A lot can change in 60 years. Children become parents, and parents, grandparents. A girl born under Jim Crow becomes the middle-aged woman who votes an African American into the Oval Office. Economies boom and slump. A house can become a home.
Set in Detroit between 1944 and 2008, Angela Flournoy’s debut novel spans not only a great sweep of time, but also a wide and tumultuous cast of characters. Weaving between the past and the present, the narrative is an intimate journey into the lives of Francis, Viola and their thirteen adult children.
Struggling against a city in financial decline and still reeling from the wounds of civil unrest, the Turner siblings are faced with a dilemma. The family home on Yarrow Street that their parents worked to buy has depreciated in value at a dramatic pace. Their ailing mother owes the bank forty thousand dollars, though the house is now only worth four. With their father dead and their mother bedbound, the eldest son Charles (Cha-Cha) assumes the role of the head of the household and tries to convince his siblings to do the one thing they all fear.
The Turner House is not a moralising tale about the power of money or a social commentary on the forces of capitalism, but rather a tender account of the things that hold a family together. The stark drop in the house’s material value only intensifies its significance, and it is here that the story’s heart lies.
In the midst of the housing crisis, the present day narrative follows the oldest and youngest siblings, Cha-Cha and Lelah, as their lives slip out of control. Cha-Cha is haunted by a ‘haint,’ a ghostly figure that has been visiting him since he was a child. Now in his sixties and still convinced that the haint exists, he fears for his mental health and safety. Lelah is the only sibling that still depends on the Yarrow House for shelter – addicted to gambling, she has been suspended from her job and evicted from her apartment.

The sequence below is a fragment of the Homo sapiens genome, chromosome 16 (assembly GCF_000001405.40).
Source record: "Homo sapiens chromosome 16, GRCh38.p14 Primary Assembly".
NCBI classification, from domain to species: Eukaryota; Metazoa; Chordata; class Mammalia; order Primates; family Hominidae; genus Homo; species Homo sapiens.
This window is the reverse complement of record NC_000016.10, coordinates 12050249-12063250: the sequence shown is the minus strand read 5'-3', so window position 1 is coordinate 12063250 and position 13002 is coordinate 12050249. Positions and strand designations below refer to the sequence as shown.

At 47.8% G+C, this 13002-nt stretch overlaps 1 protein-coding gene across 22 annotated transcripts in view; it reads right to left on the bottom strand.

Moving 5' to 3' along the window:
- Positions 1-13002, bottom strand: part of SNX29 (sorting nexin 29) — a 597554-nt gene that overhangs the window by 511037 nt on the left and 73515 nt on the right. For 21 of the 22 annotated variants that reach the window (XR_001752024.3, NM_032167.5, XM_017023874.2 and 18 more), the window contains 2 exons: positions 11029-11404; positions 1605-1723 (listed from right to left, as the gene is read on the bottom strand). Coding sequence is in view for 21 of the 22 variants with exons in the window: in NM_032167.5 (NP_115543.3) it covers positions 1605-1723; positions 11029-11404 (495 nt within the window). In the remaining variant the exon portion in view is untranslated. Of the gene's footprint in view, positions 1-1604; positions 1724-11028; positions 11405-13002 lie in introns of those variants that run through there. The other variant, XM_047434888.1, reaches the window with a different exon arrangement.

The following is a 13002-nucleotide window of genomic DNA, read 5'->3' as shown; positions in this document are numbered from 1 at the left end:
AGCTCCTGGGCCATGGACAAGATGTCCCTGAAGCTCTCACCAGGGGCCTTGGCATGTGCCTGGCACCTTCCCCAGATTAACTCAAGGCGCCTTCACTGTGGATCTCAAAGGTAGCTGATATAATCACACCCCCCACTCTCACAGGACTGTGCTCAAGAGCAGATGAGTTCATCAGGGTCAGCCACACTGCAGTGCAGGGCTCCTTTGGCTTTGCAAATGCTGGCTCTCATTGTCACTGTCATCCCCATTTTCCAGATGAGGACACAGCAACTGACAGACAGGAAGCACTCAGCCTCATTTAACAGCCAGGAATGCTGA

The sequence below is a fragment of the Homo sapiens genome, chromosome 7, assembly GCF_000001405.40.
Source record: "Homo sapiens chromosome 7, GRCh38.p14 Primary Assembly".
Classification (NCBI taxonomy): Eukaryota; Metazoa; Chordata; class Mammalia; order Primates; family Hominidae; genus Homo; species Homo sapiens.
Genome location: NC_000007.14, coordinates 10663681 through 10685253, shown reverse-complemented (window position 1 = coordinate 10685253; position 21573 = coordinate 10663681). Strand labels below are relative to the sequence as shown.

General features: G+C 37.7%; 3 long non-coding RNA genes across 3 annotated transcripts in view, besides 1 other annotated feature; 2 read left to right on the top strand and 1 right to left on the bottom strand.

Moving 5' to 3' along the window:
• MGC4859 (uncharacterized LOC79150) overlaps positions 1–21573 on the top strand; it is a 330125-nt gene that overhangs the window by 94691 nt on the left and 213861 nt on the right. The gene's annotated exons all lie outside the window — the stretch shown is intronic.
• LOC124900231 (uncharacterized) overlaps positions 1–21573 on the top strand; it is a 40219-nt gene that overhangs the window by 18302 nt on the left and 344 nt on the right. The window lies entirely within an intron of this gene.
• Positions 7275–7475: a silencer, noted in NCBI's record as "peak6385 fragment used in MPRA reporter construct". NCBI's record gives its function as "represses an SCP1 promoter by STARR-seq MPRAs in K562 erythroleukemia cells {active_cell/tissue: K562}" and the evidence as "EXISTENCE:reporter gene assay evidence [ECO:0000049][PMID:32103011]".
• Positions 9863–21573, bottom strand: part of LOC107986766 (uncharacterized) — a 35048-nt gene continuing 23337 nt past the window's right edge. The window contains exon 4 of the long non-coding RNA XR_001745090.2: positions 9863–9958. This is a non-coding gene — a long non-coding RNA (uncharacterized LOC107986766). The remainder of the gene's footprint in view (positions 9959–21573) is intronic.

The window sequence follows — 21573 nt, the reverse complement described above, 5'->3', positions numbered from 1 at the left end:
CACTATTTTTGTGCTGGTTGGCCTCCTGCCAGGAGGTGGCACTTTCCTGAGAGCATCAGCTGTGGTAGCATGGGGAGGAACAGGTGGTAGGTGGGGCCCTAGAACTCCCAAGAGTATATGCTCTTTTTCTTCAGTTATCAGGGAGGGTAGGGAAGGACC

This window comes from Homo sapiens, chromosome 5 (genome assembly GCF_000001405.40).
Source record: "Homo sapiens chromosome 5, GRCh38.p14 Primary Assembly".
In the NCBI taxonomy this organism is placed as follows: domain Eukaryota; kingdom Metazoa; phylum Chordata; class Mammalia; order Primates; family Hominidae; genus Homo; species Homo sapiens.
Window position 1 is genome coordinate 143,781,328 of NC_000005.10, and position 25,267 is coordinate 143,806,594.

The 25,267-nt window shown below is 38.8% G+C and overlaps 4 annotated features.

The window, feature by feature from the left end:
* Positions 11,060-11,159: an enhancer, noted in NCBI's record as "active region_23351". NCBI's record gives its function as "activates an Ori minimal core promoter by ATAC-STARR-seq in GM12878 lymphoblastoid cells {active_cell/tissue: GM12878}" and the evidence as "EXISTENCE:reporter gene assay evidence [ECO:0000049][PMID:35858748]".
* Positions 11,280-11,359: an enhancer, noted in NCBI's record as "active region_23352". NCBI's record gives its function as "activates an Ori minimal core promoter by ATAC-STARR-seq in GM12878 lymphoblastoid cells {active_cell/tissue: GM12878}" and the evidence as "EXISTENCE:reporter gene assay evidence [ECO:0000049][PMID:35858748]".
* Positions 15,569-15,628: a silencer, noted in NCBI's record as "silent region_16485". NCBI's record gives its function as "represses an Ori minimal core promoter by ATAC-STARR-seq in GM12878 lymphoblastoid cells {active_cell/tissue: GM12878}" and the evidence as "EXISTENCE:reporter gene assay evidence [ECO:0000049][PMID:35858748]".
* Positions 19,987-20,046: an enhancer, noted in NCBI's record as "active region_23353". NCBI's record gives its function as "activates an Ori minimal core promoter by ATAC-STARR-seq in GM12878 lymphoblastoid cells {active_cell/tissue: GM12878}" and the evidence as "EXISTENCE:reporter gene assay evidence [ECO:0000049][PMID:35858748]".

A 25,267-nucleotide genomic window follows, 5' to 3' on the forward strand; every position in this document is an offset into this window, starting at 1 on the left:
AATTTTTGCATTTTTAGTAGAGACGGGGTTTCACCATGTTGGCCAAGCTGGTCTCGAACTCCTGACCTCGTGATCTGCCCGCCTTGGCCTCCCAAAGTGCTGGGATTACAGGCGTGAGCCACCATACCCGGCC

Flournoy draws us into Cha-Cha and Lelah’s inner worlds as they try to find the roots of their pain. Written in gentle, elegant but unfussy prose, the narrative balances these heavy themes with a soft humour and detailed gaze that suggests a real love for her characters and the city they inhabit. She invites the reader to discover the landscape through the sensibility of the protagonists:
‘A rash of dandelions pocked the east side with yellow. The newly arrived spring – the spots of colour, the surprise of birdsong – gave the neighbourhood a tumbledown, romantic quality. It reassured Lelah that the ghetto could still hold beauty, and that streets with this much new life could still have good in them.’
Flournoy writes in voice that feels unique to the people she is writing about. The Turners are a black family, and although race is not the subject of their story, it is woven into their personal histories. As the story flashes back to the past, we find out that Francis’s father was a Southern sharecropper. Viola was unfairly dismissed from her role as the maid of a white family with no rights to defend herself. Fast-forward to the future and race still informs their attitudes. When Cha-Cha readies himself for his first appointment with a shrink, he assumes she will be white and cannot ignore the anxiety this brings. He imagines Dr. Alice Rothman will be ‘just as humorless as Milton Crawford, likely too thin and too pale, the type to be uncomfortable with Cha-Cha’s wide, tall, brown presence in her office.’ And the memory of burning houses during the period of civil unrest in the 1960s, commonly known as the ‘Detroit riot’, continues to scar the landscape.